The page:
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Pentagon Papers - CASE DISMISSED

David Rose created this illustration of a scene which occurred on 14 July 1972 in a federal courtroom in LA. With three FBI agents taking notes in the front row, prospective jurors wait to see if their numbers will be called to decide the fate of Daniel Ellsberg and Anthony Russo. Rose gifted this work to the Library of Congress where it is maintained today. Copyright Estate of David Rose; online via Library of Congress. Click on the image for a full-page view.

 

Within two weeks of the government's efforts to quash and/or "spin" the story (the links are audio clips of President Nixon discussing the situation with various advisors), the U.S. Supreme Court allowed the press to publish the secret documents (known, collectively, as "The Pentagon Papers").

Although the Court issued a per curiam (unanimous) decision, in New York Times Co. v United States, Justice Black wrote a scathing concurring opinion (joined by Justice Douglas):

In the First Amendment, the Founding Fathers gave the free press the protection it must have to fulfill its essential role in our democracy.

The press was to serve the governed, not the governors.

The Government's power to censor the press was abolished so that the press would remain forever free to censure the Government.

The press was protected so that it could bare the secrets of government and inform the people.

Only a free and unrestrained press can effectively expose deception in government.

And paramount among the responsibilities of a free press is the duty to prevent any part of the government from deceiving the people and sending them off to distant lands to die of foreign fevers and foreign shot and shell.

In my view, far from deserving condemnation for their courageous reporting, the New York Times, the Washington Post, and other newspapers should be commended for serving the purpose that the Founding Fathers saw so clearly. In revealing the workings of governments that led to the Vietnam war, the newspapers nobly did precisely that which the Founders hoped and trusted they would do.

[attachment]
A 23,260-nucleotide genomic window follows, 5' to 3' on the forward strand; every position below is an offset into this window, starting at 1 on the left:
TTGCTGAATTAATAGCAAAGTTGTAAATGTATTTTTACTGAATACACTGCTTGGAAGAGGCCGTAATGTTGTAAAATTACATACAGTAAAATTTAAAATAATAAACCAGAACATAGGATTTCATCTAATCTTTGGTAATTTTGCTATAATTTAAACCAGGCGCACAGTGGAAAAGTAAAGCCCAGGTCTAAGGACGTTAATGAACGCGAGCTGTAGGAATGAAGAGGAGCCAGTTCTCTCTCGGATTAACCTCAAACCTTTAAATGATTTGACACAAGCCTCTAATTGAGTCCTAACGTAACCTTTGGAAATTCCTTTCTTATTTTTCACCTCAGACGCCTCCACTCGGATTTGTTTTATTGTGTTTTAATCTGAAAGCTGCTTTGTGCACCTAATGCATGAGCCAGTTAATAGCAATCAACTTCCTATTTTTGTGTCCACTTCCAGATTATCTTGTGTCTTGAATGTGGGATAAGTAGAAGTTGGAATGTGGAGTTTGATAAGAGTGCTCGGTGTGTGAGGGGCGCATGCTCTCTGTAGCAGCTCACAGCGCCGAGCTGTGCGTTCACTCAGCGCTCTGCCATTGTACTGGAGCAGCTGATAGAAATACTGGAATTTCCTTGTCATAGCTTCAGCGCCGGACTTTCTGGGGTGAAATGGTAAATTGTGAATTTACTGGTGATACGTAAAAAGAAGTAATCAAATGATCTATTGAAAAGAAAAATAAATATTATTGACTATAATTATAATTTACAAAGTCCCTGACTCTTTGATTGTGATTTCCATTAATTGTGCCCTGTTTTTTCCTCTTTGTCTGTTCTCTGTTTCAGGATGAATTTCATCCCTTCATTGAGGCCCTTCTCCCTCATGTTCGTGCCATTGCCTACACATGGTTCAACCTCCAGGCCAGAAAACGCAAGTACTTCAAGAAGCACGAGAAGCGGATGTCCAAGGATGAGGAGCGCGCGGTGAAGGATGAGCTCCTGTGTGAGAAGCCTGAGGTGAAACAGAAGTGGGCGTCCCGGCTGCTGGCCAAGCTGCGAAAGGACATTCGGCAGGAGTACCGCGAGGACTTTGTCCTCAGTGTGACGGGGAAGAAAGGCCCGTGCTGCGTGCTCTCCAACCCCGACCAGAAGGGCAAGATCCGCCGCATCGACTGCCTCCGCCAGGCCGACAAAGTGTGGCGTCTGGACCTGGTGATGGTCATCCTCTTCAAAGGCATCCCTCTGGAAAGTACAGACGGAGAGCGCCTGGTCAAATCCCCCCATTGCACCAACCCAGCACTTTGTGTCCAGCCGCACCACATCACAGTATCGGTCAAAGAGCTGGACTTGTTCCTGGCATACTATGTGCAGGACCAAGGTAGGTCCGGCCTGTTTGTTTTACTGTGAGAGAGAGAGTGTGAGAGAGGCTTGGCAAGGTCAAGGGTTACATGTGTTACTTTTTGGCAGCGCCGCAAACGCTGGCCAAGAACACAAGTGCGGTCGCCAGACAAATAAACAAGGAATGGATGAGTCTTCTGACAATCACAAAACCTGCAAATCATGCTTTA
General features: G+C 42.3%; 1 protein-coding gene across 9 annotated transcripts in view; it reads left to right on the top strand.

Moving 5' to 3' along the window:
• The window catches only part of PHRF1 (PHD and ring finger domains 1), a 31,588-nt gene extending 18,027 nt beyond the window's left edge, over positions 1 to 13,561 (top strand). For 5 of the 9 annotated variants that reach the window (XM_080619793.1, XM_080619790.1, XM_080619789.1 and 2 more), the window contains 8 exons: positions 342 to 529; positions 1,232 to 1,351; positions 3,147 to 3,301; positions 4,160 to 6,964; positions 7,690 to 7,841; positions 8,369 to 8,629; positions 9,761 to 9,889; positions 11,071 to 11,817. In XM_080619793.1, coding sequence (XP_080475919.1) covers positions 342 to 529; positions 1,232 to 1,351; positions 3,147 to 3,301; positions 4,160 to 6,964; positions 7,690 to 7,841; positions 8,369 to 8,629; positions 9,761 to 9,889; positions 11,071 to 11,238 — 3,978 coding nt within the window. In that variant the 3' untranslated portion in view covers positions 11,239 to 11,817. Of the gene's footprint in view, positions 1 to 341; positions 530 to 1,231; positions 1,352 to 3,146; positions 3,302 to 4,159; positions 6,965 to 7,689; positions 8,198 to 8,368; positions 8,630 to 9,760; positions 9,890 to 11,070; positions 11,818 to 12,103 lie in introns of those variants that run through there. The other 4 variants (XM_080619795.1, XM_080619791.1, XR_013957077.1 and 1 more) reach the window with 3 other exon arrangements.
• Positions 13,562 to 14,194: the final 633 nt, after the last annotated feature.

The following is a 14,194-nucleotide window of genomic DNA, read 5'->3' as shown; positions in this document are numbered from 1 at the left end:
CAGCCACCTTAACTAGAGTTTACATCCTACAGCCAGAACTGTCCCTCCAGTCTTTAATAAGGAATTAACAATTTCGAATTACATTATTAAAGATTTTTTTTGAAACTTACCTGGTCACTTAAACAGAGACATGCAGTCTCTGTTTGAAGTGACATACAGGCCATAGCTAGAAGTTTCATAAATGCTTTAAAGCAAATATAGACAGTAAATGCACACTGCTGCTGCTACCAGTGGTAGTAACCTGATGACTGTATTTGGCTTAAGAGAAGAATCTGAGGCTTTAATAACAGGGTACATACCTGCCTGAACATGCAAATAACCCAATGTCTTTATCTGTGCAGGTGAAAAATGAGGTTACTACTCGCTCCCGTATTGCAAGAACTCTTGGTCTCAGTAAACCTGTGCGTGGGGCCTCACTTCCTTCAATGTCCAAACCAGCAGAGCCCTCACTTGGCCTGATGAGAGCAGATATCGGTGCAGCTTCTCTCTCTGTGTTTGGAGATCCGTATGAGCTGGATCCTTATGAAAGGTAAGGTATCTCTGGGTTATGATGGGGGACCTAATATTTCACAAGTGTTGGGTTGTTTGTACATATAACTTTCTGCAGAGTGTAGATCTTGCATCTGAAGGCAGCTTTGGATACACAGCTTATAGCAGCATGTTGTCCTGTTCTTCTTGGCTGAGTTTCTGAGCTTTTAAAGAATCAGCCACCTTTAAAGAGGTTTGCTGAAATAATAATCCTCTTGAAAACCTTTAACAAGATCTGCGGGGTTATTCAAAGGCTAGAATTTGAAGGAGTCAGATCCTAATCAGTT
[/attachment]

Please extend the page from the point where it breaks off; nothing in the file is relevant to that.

By July, everyone was reading about the government's non-disclosures, misrepresentations, faulty planning and manipulation of facts.

Soon after the first story ran in the New York Times, the government obtained indictments against Daniel Ellsberg, and fellow whistle-blower Anthony Russo, but a federal court declared a mistrial on May 11, 1973. The reason? The judge was outraged by evidence disclosed during trial:

  • The government had tapped Ellsberg's phone without a permit and then claimed the wiretapping logs were "lost."

  • The Nixon Administration's "plumbers," looking for incriminating material against Ellsberg, broke into his professional office. (They found nothing of value.)

Insuring that the government would not attempt to try Ellsberg and Russo again, the court stated:

Under all the circumstances, I believe that the defendants should not have to run the risk, present under existing authorities, that they might be tried again before a different jury. (Quoted by Daniel Ellsberg in his book, Secrets:  A Memoir of Vietnam and the Pentagon Papers, at page 456.)

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Author: Carole D. Bos, J.D. 5155stories and lessons created

Original Release: Sep 01, 2005

Updated Last Revision: Jan 21, 2018


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"CASE DISMISSED" AwesomeStories.com. Sep 01, 2005. Nov 17, 2018.
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